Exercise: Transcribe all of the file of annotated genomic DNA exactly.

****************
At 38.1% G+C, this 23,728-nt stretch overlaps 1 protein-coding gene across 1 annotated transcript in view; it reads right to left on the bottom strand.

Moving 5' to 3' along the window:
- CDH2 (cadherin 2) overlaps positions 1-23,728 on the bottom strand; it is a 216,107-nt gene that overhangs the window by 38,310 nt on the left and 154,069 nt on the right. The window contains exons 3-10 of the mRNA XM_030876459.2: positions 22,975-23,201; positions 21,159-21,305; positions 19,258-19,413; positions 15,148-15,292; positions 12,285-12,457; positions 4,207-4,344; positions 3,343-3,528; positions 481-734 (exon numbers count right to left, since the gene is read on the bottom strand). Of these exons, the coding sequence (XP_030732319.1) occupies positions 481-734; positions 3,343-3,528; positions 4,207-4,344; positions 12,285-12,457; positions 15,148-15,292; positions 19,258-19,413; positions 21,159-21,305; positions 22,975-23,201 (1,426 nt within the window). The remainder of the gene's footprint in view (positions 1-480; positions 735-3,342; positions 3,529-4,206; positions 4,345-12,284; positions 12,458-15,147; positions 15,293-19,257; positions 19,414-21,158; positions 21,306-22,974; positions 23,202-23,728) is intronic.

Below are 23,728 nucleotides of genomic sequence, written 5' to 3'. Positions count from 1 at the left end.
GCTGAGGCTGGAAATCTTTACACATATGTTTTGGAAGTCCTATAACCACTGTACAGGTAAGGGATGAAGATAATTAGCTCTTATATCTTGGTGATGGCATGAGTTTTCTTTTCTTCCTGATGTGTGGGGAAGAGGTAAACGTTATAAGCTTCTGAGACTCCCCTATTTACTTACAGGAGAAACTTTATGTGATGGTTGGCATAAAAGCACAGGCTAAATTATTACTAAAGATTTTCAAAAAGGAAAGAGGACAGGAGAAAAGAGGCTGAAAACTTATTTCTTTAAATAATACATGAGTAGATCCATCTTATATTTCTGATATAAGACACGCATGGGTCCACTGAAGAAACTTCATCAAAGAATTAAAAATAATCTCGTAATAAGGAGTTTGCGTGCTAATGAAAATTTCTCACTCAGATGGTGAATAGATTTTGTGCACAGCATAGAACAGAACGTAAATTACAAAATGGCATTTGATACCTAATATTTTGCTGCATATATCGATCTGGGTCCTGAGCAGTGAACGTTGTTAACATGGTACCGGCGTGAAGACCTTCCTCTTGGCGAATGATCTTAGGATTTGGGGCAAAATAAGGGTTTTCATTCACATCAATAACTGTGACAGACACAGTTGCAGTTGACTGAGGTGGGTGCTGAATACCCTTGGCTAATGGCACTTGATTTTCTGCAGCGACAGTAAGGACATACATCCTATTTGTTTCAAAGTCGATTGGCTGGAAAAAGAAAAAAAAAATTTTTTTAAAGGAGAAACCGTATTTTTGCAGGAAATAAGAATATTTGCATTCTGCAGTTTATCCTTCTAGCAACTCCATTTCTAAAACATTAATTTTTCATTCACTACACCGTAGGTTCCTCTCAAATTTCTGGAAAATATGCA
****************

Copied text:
At 38.1% G+C, this 23,728-nt stretch overlaps 1 protein-coding gene across 1 annotated transcript in view; it reads right to left on the bottom strand.

Moving 5' to 3' along the window:
- CDH2 (cadherin 2) overlaps positions 1-23,728 on the bottom strand; it is a 216,107-nt gene that overhangs the window by 38,310 nt on the left and 154,069 nt on the right. The window contains exons 3-10 of the mRNA XM_030876459.2: positions 22,975-23,201; positions 21,159-21,305; positions 19,258-19,413; positions 15,148-15,292; positions 12,285-12,457; positions 4,207-4,344; positions 3,343-3,528; positions 481-734 (exon numbers count right to left, since the gene is read on the bottom strand). Of these exons, the coding sequence (XP_030732319.1) occupies positions 481-734; positions 3,343-3,528; positions 4,207-4,344; positions 12,285-12,457; positions 15,148-15,292; positions 19,258-19,413; positions 21,159-21,305; positions 22,975-23,201 (1,426 nt within the window). The remainder of the gene's footprint in view (positions 1-480; positions 735-3,342; positions 3,529-4,206; positions 4,345-12,284; positions 12,458-15,147; positions 15,293-19,257; positions 19,414-21,158; positions 21,306-22,974; positions 23,202-23,728) is intronic.

Below are 23,728 nucleotides of genomic sequence, written 5' to 3'. Positions count from 1 at the left end.
GCTGAGGCTGGAAATCTTTACACATATGTTTTGGAAGTCCTATAACCACTGTACAGGTAAGGGATGAAGATAATTAGCTCTTATATCTTGGTGATGGCATGAGTTTTCTTTTCTTCCTGATGTGTGGGGAAGAGGTAAACGTTATAAGCTTCTGAGACTCCCCTATTTACTTACAGGAGAAACTTTATGTGATGGTTGGCATAAAAGCACAGGCTAAATTATTACTAAAGATTTTCAAAAAGGAAAGAGGACAGGAGAAAAGAGGCTGAAAACTTATTTCTTTAAATAATACATGAGTAGATCCATCTTATATTTCTGATATAAGACACGCATGGGTCCACTGAAGAAACTTCATCAAAGAATTAAAAATAATCTCGTAATAAGGAGTTTGCGTGCTAATGAAAATTTCTCACTCAGATGGTGAATAGATTTTGTGCACAGCATAGAACAGAACGTAAATTACAAAATGGCATTTGATACCTAATATTTTGCTGCATATATCGATCTGGGTCCTGAGCAGTGAACGTTGTTAACATGGTACCGGCGTGAAGACCTTCCTCTTGGCGAATGATCTTAGGATTTGGGGCAAAATAAGGGTTTTCATTCACATCAATAACTGTGACAGACACAGTTGCAGTTGACTGAGGTGGGTGCTGAATACCCTTGGCTAATGGCACTTGATTTTCTGCAGCGACAGTAAGGACATACATCCTATTTGTTTCAAAGTCGATTGGCTGGAAAAAGAAAAAAAAAATTTTTTTAAAGGAGAAACCGTATTTTTGCAGGAAATAAGAATATTTGCATTCTGCAGTTTATCCTTCTAGCAACTCCATTTCTAAAACATTAATTTTTCATTCACTACACCGTAGGTTCCTCTCAAATTTCTGGAAAATATGCA